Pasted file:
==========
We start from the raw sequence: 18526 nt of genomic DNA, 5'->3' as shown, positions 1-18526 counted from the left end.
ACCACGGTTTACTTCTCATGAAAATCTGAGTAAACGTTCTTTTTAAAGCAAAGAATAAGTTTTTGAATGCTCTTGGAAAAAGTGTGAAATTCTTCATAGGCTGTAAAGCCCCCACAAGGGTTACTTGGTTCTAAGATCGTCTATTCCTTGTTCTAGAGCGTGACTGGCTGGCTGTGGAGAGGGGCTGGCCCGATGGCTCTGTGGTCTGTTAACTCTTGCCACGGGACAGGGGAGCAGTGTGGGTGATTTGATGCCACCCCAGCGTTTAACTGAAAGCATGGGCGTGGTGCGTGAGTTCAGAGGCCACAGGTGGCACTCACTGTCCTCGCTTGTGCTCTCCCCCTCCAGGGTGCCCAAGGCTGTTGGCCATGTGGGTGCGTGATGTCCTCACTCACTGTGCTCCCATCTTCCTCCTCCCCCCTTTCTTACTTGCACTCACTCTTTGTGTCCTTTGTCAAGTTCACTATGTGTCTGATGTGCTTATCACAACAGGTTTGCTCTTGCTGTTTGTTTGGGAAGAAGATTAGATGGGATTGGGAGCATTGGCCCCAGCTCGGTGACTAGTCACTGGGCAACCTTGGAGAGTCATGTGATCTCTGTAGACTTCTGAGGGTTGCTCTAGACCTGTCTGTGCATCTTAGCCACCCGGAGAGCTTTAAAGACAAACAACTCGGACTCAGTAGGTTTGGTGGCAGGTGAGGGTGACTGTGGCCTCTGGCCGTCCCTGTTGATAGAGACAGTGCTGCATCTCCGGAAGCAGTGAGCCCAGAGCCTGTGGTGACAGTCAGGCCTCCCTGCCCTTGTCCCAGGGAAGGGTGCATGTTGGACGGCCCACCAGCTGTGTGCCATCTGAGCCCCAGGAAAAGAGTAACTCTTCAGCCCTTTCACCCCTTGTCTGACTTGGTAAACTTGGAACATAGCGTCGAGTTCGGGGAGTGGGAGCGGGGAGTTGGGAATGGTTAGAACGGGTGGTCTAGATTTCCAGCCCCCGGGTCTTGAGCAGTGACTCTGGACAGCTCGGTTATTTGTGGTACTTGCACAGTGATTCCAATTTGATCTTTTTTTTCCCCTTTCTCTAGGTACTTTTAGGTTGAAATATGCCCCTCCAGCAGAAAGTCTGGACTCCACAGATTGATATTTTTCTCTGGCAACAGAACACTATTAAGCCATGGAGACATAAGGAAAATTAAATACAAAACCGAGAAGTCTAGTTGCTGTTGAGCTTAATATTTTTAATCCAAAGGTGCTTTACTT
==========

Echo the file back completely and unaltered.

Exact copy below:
We start from the raw sequence: 18526 nt of genomic DNA, 5'->3' as shown, positions 1-18526 counted from the left end.
ACCACGGTTTACTTCTCATGAAAATCTGAGTAAACGTTCTTTTTAAAGCAAAGAATAAGTTTTTGAATGCTCTTGGAAAAAGTGTGAAATTCTTCATAGGCTGTAAAGCCCCCACAAGGGTTACTTGGTTCTAAGATCGTCTATTCCTTGTTCTAGAGCGTGACTGGCTGGCTGTGGAGAGGGGCTGGCCCGATGGCTCTGTGGTCTGTTAACTCTTGCCACGGGACAGGGGAGCAGTGTGGGTGATTTGATGCCACCCCAGCGTTTAACTGAAAGCATGGGCGTGGTGCGTGAGTTCAGAGGCCACAGGTGGCACTCACTGTCCTCGCTTGTGCTCTCCCCCTCCAGGGTGCCCAAGGCTGTTGGCCATGTGGGTGCGTGATGTCCTCACTCACTGTGCTCCCATCTTCCTCCTCCCCCCTTTCTTACTTGCACTCACTCTTTGTGTCCTTTGTCAAGTTCACTATGTGTCTGATGTGCTTATCACAACAGGTTTGCTCTTGCTGTTTGTTTGGGAAGAAGATTAGATGGGATTGGGAGCATTGGCCCCAGCTCGGTGACTAGTCACTGGGCAACCTTGGAGAGTCATGTGATCTCTGTAGACTTCTGAGGGTTGCTCTAGACCTGTCTGTGCATCTTAGCCACCCGGAGAGCTTTAAAGACAAACAACTCGGACTCAGTAGGTTTGGTGGCAGGTGAGGGTGACTGTGGCCTCTGGCCGTCCCTGTTGATAGAGACAGTGCTGCATCTCCGGAAGCAGTGAGCCCAGAGCCTGTGGTGACAGTCAGGCCTCCCTGCCCTTGTCCCAGGGAAGGGTGCATGTTGGACGGCCCACCAGCTGTGTGCCATCTGAGCCCCAGGAAAAGAGTAACTCTTCAGCCCTTTCACCCCTTGTCTGACTTGGTAAACTTGGAACATAGCGTCGAGTTCGGGGAGTGGGAGCGGGGAGTTGGGAATGGTTAGAACGGGTGGTCTAGATTTCCAGCCCCCGGGTCTTGAGCAGTGACTCTGGACAGCTCGGTTATTTGTGGTACTTGCACAGTGATTCCAATTTGATCTTTTTTTTCCCCTTTCTCTAGGTACTTTTAGGTTGAAATATGCCCCTCCAGCAGAAAGTCTGGACTCCACAGATTGATATTTTTCTCTGGCAACAGAACACTATTAAGCCATGGAGACATAAGGAAAATTAAATACAAAACCGAGAAGTCTAGTTGCTGTTGAGCTTAATATTTTTAATCCAAAGGTGCTTTACTT